STP Root Bridge selection

When Spanning Tree Protocol (STP) is enabled, all switches in a topology will send a special frame to each other called a BPDU (Bridge Protocol Data Unit). In this BPDU, there are two pieces of information that spanning-tree requires:


The MAC address and the priority together make up the bridge ID. The BPDU is sent between switches as shown in the following picture:

switches send bpdu

Spanning-tree requires the bridge ID in order to determine which switch will become the root bridge.

  • The root bridge is the switch that has the best “bridge ID”.
  • The switch with the lowest bridge ID is the best one.
  • By default, the priority is 32768, but we can change this value if we want.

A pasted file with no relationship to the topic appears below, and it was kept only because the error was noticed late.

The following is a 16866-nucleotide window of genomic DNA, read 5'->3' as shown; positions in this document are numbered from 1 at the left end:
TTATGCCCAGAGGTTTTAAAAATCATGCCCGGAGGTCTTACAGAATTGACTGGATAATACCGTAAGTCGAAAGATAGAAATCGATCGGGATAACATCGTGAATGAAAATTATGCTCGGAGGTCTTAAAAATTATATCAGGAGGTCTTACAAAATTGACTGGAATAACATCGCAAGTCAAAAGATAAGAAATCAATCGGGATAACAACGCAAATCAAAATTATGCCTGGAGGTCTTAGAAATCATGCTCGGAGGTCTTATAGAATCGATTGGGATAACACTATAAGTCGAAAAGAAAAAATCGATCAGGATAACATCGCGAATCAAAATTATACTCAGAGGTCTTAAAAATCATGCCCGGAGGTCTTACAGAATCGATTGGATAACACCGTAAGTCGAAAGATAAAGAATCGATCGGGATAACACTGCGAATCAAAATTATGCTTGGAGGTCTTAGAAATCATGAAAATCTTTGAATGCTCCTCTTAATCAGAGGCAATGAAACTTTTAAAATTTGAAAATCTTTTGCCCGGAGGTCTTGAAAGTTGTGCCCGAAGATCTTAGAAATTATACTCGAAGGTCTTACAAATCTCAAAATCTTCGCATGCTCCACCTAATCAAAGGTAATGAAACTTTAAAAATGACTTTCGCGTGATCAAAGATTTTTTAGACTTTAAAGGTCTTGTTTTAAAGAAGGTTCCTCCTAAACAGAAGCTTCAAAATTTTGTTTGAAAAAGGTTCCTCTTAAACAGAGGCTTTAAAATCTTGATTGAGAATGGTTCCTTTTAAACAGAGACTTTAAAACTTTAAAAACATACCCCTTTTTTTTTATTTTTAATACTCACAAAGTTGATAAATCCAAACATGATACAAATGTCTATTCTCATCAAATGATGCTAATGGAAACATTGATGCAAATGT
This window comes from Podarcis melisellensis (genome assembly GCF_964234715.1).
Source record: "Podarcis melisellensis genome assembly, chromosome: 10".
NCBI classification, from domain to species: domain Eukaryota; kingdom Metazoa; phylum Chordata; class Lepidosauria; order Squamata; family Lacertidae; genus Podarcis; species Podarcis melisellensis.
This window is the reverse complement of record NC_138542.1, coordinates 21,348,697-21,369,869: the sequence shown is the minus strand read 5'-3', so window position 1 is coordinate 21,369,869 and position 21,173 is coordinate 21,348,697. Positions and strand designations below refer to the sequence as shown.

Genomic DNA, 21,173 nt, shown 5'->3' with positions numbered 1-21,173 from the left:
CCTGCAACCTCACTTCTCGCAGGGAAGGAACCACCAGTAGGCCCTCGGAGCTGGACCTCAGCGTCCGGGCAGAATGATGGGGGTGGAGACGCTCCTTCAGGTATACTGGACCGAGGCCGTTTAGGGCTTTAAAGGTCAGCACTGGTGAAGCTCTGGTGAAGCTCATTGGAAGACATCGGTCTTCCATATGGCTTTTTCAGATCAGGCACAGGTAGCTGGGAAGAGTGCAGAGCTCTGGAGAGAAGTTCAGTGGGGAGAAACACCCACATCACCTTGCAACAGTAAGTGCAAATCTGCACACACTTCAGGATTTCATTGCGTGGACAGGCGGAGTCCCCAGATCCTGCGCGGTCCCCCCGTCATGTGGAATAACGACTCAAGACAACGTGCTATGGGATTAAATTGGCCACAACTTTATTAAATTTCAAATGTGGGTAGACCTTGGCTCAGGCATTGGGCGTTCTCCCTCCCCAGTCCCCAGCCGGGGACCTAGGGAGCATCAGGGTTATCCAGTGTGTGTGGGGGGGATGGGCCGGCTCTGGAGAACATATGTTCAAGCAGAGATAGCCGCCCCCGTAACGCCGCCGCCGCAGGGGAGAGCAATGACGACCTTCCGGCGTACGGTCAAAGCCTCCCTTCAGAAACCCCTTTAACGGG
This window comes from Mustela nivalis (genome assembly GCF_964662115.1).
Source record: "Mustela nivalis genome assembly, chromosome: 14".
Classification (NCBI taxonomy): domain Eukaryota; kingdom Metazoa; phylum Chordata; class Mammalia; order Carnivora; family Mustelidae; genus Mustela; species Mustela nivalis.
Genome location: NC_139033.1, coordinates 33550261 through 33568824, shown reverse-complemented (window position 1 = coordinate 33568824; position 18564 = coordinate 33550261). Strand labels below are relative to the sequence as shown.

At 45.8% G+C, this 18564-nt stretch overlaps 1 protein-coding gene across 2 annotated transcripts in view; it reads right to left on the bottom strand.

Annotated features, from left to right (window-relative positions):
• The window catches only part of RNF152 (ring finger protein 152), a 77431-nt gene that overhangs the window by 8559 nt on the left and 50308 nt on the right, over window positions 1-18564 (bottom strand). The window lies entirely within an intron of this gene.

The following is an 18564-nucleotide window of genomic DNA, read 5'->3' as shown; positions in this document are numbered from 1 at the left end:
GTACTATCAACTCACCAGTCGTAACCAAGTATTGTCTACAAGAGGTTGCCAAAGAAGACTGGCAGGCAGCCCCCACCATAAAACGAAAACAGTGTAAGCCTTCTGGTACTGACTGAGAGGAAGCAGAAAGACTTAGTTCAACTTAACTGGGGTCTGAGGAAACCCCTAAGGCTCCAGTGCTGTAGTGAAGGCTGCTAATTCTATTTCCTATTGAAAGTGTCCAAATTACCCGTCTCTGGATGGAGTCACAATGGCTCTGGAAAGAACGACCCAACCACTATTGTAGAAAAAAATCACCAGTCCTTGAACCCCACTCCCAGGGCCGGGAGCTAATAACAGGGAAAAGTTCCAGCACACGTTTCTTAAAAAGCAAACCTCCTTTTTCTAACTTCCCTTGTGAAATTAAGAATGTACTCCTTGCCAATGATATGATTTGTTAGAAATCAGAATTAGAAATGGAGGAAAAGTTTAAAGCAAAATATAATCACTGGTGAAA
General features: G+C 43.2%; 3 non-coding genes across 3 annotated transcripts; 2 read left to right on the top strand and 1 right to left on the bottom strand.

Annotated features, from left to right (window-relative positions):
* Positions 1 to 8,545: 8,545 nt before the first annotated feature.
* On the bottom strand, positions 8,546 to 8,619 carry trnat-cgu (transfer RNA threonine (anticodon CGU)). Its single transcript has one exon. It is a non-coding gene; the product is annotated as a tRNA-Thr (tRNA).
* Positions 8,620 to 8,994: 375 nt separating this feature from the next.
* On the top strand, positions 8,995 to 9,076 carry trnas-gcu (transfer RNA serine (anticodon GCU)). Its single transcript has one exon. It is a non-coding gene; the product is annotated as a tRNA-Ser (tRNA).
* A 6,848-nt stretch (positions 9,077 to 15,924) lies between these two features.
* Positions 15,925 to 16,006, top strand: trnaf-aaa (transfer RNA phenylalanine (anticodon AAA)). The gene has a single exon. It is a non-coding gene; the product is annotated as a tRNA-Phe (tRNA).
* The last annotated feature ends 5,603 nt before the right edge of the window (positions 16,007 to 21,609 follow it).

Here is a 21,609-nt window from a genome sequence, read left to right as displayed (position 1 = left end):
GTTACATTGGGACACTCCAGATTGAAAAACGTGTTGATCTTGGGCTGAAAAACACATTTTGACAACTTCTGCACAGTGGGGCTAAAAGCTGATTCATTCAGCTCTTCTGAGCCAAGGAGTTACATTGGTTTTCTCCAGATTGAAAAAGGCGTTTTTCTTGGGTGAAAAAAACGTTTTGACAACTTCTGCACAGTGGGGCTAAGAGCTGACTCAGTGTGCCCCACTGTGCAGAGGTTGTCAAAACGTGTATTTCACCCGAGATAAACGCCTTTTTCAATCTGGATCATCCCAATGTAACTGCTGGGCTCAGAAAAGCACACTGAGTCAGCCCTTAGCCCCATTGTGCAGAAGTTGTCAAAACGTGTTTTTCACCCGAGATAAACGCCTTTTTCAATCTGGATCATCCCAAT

So who will become the root bridge? In our example, SW1 will become the root bridge!


Priority and MAC address make up the bridge ID. Since the priority is the same on all switches, it will be the MAC address that is the tiebreaker. SW1 has the lowest MAC address thus the best bridge ID and will become the root bridge.

What do we mean when we say "lowest MAC address?"  Remember that MAC addresses are essentially numbers. By convention, MAC addresses are written in Hexidecimal. Computers and network devices actually read MAC addresses as binary. We can even write out a MAC address in decimal format, although we never do that because it has no use to us.

So a MAC address of 00:00:00:00:00:01, if simply viewed as a number, is smaller than 00:00:00:00:00:02. Similarly AB:00:00:00:00:00 is smaller than AC:00:00:00:00:00. Some more examples:

  • AB:CD:EF:12:34:56 is larger than AB:CD:EF:12:34:11
  • 00:00:00:55:55:55 is larger than 00:00:00:44:55:55
  • FF:FF:FF:FF:FF:FF is larger than 00:00:00:00:00:00